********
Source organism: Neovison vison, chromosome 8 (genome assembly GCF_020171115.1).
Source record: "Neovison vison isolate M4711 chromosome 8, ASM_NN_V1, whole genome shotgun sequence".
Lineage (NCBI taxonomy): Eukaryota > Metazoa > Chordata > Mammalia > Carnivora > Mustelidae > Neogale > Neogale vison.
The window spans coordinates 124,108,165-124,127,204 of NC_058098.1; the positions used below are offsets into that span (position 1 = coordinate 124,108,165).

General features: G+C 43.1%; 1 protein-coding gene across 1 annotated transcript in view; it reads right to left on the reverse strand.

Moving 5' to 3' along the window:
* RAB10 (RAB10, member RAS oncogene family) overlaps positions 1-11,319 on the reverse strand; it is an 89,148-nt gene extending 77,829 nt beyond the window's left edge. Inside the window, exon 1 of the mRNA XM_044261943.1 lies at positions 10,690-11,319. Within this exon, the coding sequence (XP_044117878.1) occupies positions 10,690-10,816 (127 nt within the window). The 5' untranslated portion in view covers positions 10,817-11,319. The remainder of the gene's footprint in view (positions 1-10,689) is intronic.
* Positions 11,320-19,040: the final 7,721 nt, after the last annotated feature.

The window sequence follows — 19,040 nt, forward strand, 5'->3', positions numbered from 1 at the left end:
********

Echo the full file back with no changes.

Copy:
Source organism: Neovison vison, chromosome 8 (genome assembly GCF_020171115.1).
Source record: "Neovison vison isolate M4711 chromosome 8, ASM_NN_V1, whole genome shotgun sequence".
Lineage (NCBI taxonomy): Eukaryota > Metazoa > Chordata > Mammalia > Carnivora > Mustelidae > Neogale > Neogale vison.
The window spans coordinates 124,108,165-124,127,204 of NC_058098.1; the positions used below are offsets into that span (position 1 = coordinate 124,108,165).

General features: G+C 43.1%; 1 protein-coding gene across 1 annotated transcript in view; it reads right to left on the reverse strand.

Moving 5' to 3' along the window:
* RAB10 (RAB10, member RAS oncogene family) overlaps positions 1-11,319 on the reverse strand; it is an 89,148-nt gene extending 77,829 nt beyond the window's left edge. Inside the window, exon 1 of the mRNA XM_044261943.1 lies at positions 10,690-11,319. Within this exon, the coding sequence (XP_044117878.1) occupies positions 10,690-10,816 (127 nt within the window). The 5' untranslated portion in view covers positions 10,817-11,319. The remainder of the gene's footprint in view (positions 1-10,689) is intronic.
* Positions 11,320-19,040: the final 7,721 nt, after the last annotated feature.

The window sequence follows — 19,040 nt, forward strand, 5'->3', positions numbered from 1 at the left end: